- Sports and Recreation»
- Team Sports
Why I Love the New York Yankees
Since (at the time of writing) baseball spring training is about to begin, I thought I’d say a few words about my favorite team.
I was born in Providence, Rhode Island in 1945 into an Italian-American family. My father’s side of the family was from the Boston area but my mother was born on Federal Hill, smack dab in the middle of Providence’s “Little Italy.” My father was a Red Sox fan but my family on my mother’s side were (and still are) all Yankee fans. My mother’s sister had seven kids, six of them boys and all of them older than I. The oldest ones grew up listening to the Yankees on radio in the Joe DiMaggio era. When I was a little kid, my folks took me to New York and we saw the Yanks beat the Red Sox at Yankee stadium. I don’t remember much about the game but, when I think about it, I must have seen Mickey Mantle as a rookie.
During the 1950s, I followed the Yankees when they had Mantle, Whitey Ford, Yogi Berra, Bobby Richardson, Clete Boyer, etc. etc. I remember coming out of St. Teresa’s school at the end of the school day and some kid with a transistor radio shouting that Don Larsen had pitched a perfect game against the Dodgers in the 1956 World Series. In the early 60s, my cousins and I went up to Fenway Park to see the Bombers when they came to Boston. It was always a slaughter - the Yanks creamed the Red Sox every time. I remember one game when two Yanks got back-to-back home runs (Berra was one of them, I don’t remember the other). Mantle came up and got a base hit. Maris then homered for two more runs!
Now, living in Rhode Island, I had to put up with (and STILL put up with) the taunts of Boston Red Sox fans. With all due respect to all you Sox fans (including some very close friends of mine), I have never had more animosity against a sports team as I have against those blankety-blank Sox. When I was a kid, I was sitting in the stands at Fenway and, there in front of me, just a few feet away, was number seven, Mickey Mantle, in the on-deck circle. My boyhood hero - right in front of me! I hollered something like “Hey Mickey” and a Red Sox fan behind me said “He’s a bum.” That was it. I became a card-carrying Red Sox hater from then on!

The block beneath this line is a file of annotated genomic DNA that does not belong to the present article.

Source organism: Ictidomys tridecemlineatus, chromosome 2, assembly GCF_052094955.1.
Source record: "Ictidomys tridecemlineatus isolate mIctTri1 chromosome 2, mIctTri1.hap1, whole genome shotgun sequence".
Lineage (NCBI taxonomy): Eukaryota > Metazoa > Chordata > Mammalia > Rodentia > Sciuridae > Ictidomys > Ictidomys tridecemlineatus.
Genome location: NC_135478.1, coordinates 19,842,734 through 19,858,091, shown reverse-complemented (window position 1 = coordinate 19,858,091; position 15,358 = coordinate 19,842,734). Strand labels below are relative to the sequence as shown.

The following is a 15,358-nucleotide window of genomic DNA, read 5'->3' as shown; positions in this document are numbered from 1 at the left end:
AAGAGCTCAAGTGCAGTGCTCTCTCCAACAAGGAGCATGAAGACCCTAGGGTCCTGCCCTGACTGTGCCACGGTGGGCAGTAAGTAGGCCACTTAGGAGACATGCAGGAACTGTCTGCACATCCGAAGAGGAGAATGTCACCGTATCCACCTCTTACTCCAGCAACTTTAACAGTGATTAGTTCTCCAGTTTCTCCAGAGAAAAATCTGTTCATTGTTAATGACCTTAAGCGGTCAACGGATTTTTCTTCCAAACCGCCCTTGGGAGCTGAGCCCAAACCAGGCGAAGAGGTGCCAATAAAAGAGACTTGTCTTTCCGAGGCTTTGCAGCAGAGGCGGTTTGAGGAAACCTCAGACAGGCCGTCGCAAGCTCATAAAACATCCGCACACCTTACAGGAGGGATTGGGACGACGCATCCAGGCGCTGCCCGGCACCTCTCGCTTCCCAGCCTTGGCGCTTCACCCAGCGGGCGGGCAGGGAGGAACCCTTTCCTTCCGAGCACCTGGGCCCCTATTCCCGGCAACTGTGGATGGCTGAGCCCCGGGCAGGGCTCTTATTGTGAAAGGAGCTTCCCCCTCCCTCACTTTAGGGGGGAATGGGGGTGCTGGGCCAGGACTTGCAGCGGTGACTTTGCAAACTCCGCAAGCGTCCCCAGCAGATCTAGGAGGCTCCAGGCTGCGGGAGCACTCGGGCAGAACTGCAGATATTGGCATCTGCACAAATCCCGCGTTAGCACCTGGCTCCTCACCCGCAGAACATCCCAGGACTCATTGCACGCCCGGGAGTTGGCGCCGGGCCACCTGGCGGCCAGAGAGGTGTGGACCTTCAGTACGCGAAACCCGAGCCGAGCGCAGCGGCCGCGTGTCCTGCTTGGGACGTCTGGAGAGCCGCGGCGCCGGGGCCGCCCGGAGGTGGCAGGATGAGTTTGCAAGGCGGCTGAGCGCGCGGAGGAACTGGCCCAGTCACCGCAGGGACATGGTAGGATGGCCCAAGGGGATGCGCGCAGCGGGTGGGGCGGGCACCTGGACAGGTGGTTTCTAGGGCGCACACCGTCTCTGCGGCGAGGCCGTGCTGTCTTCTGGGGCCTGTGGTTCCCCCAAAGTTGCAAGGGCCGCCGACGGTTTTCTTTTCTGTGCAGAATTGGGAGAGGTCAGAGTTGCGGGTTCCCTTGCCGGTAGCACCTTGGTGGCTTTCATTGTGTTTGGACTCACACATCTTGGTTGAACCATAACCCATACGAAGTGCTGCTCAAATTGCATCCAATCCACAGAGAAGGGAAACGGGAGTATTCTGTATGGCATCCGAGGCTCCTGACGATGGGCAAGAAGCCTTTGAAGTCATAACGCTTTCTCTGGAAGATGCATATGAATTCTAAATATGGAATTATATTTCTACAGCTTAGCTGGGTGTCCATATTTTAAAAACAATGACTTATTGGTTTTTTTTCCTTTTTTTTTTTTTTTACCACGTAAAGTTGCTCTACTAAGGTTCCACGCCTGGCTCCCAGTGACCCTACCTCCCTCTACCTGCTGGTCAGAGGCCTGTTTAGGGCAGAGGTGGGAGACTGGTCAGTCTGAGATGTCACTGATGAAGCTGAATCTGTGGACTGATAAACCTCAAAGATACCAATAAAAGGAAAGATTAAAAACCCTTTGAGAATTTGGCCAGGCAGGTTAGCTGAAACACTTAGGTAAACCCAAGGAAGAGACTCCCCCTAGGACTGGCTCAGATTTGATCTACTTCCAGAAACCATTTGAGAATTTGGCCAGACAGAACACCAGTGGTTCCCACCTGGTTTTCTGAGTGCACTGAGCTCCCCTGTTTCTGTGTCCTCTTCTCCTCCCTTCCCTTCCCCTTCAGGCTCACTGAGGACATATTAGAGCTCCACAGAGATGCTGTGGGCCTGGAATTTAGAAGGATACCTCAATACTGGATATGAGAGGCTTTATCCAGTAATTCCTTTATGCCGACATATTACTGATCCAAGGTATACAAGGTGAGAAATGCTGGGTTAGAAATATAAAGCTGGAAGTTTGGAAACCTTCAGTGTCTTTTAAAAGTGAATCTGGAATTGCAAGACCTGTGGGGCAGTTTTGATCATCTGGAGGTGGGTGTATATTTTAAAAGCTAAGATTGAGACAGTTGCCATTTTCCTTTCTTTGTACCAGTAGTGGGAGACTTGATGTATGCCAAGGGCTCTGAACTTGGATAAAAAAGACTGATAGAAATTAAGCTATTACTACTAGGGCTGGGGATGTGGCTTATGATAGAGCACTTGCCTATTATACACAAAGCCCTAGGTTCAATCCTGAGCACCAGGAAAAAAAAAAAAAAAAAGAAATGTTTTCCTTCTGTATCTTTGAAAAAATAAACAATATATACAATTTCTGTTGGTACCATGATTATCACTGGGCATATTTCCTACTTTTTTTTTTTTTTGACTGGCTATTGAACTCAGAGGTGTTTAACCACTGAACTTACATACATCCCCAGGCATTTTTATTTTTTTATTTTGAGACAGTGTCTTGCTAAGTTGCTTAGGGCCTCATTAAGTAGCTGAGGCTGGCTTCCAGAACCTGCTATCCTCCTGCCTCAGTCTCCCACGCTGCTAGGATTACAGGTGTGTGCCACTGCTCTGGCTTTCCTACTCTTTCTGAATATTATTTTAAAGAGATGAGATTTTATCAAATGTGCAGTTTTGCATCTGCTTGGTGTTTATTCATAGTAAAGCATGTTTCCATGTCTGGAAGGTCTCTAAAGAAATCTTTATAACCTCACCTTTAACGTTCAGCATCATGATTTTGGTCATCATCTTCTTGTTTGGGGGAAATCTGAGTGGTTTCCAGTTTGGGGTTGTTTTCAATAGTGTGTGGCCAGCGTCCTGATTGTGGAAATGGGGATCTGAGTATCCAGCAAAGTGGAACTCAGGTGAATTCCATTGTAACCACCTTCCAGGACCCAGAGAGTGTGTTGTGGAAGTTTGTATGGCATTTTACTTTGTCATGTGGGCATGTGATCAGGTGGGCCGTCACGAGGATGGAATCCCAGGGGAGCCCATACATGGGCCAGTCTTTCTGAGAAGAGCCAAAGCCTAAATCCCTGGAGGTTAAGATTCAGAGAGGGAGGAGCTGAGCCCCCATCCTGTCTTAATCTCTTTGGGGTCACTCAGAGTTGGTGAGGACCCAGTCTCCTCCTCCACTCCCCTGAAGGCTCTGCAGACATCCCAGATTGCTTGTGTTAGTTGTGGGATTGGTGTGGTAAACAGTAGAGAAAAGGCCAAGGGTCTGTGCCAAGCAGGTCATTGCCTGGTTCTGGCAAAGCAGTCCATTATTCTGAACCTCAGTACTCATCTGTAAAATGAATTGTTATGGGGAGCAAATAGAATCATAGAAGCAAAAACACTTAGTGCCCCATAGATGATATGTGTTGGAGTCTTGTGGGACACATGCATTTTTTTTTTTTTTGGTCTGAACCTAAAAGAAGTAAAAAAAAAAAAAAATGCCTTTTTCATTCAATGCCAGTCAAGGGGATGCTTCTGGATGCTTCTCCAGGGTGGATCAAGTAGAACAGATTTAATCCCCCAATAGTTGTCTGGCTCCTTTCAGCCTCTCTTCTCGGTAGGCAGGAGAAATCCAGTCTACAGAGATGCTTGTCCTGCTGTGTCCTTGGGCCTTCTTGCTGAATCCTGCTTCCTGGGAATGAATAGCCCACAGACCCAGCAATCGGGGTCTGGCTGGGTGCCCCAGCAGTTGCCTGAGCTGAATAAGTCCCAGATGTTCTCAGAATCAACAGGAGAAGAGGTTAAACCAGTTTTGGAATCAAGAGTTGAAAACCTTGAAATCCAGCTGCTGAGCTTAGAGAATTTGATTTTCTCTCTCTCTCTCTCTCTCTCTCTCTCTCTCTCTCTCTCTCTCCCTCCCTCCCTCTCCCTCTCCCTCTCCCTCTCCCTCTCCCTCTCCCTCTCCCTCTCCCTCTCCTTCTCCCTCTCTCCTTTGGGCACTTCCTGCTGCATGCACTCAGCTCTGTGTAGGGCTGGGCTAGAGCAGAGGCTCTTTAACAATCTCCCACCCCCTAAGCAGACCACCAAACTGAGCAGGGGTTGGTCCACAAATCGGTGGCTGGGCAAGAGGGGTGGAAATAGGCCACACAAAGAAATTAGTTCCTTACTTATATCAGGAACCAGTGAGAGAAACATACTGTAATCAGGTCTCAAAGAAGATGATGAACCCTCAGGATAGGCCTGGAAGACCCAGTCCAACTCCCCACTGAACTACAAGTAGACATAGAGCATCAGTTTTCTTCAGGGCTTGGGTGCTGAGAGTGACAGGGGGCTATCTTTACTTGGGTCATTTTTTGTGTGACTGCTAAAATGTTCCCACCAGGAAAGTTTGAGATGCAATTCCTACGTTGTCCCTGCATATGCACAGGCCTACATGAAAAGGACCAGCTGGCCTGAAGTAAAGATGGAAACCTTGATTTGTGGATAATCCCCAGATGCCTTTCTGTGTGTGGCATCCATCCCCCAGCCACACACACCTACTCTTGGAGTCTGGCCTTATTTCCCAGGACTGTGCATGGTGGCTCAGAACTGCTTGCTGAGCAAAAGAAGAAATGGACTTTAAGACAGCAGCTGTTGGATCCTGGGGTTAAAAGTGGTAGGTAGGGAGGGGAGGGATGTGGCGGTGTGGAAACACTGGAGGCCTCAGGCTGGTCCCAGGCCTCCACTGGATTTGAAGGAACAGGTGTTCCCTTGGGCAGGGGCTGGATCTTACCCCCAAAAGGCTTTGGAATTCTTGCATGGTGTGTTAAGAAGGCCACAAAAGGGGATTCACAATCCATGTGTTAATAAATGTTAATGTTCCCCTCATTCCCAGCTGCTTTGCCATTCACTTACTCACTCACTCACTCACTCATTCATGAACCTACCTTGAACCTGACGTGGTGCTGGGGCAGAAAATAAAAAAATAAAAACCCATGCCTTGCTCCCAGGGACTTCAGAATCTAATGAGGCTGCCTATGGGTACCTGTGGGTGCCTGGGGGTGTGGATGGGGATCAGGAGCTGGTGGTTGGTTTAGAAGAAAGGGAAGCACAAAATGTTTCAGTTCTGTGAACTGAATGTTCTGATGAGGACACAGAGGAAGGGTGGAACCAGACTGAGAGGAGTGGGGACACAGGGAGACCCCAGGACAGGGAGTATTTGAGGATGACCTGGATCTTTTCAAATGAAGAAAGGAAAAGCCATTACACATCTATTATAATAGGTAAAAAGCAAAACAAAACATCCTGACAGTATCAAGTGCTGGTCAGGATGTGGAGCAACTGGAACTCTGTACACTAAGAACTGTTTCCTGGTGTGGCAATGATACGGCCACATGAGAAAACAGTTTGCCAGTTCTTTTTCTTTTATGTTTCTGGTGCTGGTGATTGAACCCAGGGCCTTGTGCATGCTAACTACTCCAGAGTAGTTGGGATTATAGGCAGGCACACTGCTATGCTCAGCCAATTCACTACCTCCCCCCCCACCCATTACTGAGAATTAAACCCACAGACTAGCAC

I have followed the Yanks when they were great, during the lean years of the late 60s and early 70s, and ever since. 1978 stands out in my mind. Fourteen games out in August, they stormed back, starting with a four-game sweep of the Sox at Fenway (known as the “Boston Massacre”) and ended the season in a tie with Boston. Bucky Dent hit that three-run homer that Sox fans still talk about today (he’s known in Boston as Bucky F---kn’ Dent) and the Yanks won the game (Reggie Jackson homered in that game as well). They went on to the Series, lost the first two to the Dodgers, and came back and won four in a row. Wow. (By the way, regardless of all what was said about him, the main reason the Yanks came back in the 70s was due to “the Boss” - George Steinbrenner - R.I.P. George.)